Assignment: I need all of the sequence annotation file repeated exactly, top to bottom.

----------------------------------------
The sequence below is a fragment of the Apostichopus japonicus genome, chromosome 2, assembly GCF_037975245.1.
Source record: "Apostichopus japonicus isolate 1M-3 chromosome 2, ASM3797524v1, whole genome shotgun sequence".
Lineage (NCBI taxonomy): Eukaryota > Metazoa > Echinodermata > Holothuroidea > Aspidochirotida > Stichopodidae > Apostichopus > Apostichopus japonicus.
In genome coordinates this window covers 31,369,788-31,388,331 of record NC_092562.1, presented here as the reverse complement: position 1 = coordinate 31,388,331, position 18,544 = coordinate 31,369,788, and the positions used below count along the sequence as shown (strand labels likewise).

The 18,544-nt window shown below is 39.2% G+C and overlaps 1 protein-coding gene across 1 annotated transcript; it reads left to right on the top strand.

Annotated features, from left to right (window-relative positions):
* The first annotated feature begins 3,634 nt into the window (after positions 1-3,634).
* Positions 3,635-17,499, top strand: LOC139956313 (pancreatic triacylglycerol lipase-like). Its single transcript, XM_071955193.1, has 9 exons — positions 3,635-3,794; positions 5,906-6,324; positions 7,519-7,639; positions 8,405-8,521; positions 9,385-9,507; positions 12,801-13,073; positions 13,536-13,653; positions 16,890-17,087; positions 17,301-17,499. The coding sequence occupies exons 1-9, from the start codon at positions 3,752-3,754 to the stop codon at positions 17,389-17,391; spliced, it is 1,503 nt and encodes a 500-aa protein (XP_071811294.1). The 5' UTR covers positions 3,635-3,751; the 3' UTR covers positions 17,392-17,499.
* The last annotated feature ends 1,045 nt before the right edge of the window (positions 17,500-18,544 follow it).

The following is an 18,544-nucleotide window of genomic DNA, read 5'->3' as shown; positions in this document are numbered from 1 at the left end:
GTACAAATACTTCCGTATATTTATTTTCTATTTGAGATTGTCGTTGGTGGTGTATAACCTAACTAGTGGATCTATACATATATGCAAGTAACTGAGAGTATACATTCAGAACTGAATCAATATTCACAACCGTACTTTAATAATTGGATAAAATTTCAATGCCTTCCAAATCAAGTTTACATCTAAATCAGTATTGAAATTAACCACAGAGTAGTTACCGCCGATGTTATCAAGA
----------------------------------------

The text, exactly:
The sequence below is a fragment of the Apostichopus japonicus genome, chromosome 2, assembly GCF_037975245.1.
Source record: "Apostichopus japonicus isolate 1M-3 chromosome 2, ASM3797524v1, whole genome shotgun sequence".
Lineage (NCBI taxonomy): Eukaryota > Metazoa > Echinodermata > Holothuroidea > Aspidochirotida > Stichopodidae > Apostichopus > Apostichopus japonicus.
In genome coordinates this window covers 31,369,788-31,388,331 of record NC_092562.1, presented here as the reverse complement: position 1 = coordinate 31,388,331, position 18,544 = coordinate 31,369,788, and the positions used below count along the sequence as shown (strand labels likewise).

The 18,544-nt window shown below is 39.2% G+C and overlaps 1 protein-coding gene across 1 annotated transcript; it reads left to right on the top strand.

Annotated features, from left to right (window-relative positions):
* The first annotated feature begins 3,634 nt into the window (after positions 1-3,634).
* Positions 3,635-17,499, top strand: LOC139956313 (pancreatic triacylglycerol lipase-like). Its single transcript, XM_071955193.1, has 9 exons — positions 3,635-3,794; positions 5,906-6,324; positions 7,519-7,639; positions 8,405-8,521; positions 9,385-9,507; positions 12,801-13,073; positions 13,536-13,653; positions 16,890-17,087; positions 17,301-17,499. The coding sequence occupies exons 1-9, from the start codon at positions 3,752-3,754 to the stop codon at positions 17,389-17,391; spliced, it is 1,503 nt and encodes a 500-aa protein (XP_071811294.1). The 5' UTR covers positions 3,635-3,751; the 3' UTR covers positions 17,392-17,499.
* The last annotated feature ends 1,045 nt before the right edge of the window (positions 17,500-18,544 follow it).

The following is an 18,544-nucleotide window of genomic DNA, read 5'->3' as shown; positions in this document are numbered from 1 at the left end:
GTACAAATACTTCCGTATATTTATTTTCTATTTGAGATTGTCGTTGGTGGTGTATAACCTAACTAGTGGATCTATACATATATGCAAGTAACTGAGAGTATACATTCAGAACTGAATCAATATTCACAACCGTACTTTAATAATTGGATAAAATTTCAATGCCTTCCAAATCAAGTTTACATCTAAATCAGTATTGAAATTAACCACAGAGTAGTTACCGCCGATGTTATCAAGA